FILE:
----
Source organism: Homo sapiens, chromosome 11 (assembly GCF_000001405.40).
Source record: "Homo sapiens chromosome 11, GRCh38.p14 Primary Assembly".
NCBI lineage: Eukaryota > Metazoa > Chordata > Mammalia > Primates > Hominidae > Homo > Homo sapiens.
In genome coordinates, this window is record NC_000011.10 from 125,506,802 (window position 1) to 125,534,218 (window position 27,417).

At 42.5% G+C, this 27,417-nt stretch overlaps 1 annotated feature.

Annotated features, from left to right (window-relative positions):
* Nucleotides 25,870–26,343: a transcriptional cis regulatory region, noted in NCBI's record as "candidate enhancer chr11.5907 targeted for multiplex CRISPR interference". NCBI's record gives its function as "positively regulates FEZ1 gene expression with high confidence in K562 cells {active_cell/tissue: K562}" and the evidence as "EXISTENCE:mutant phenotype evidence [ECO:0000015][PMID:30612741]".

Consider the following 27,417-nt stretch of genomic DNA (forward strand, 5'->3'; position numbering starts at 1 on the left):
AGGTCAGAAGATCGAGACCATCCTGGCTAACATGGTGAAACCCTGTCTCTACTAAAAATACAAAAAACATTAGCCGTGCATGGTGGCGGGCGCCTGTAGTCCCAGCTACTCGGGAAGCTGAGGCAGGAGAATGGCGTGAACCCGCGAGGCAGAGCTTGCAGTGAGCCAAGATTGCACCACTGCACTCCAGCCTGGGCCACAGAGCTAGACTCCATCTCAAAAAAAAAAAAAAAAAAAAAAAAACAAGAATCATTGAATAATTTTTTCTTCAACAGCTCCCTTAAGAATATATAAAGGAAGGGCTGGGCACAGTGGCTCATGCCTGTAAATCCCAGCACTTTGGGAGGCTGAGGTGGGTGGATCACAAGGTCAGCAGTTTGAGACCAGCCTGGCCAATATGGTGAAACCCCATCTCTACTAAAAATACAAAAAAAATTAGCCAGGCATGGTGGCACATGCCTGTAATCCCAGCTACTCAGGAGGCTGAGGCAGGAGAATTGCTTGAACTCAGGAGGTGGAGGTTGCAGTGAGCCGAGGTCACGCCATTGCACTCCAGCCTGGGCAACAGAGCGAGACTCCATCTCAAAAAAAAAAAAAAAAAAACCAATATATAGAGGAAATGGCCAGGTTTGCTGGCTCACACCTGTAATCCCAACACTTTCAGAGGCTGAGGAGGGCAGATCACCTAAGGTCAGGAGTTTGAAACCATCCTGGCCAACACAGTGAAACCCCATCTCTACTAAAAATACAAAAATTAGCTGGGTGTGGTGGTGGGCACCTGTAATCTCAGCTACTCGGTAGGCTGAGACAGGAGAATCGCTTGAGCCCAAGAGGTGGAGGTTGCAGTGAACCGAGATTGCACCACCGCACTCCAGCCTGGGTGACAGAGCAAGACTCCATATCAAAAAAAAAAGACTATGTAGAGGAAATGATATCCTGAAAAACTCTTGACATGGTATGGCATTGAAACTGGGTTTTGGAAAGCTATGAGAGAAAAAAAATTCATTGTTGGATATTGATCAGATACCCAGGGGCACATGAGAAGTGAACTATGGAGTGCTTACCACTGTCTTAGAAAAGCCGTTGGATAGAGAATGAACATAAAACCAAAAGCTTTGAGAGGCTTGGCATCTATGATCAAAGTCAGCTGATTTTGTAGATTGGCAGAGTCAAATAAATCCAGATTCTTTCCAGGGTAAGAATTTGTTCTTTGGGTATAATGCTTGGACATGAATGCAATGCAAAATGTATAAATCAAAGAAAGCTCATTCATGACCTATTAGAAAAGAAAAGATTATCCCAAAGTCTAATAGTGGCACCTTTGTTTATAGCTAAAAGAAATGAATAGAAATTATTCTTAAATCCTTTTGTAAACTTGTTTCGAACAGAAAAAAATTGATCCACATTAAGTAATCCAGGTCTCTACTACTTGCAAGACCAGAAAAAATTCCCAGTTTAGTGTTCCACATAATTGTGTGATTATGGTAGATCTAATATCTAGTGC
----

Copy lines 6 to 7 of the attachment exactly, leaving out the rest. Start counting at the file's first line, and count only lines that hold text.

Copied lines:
Annotated features, from left to right (window-relative positions):
* Nucleotides 25,870–26,343: a transcriptional cis regulatory region, noted in NCBI's record as "candidate enhancer chr11.5907 targeted for multiplex CRISPR interference". NCBI's record gives its function as "positively regulates FEZ1 gene expression with high confidence in K562 cells {active_cell/tissue: K562}" and the evidence as "EXISTENCE:mutant phenotype evidence [ECO:0000015][PMID:30612741]".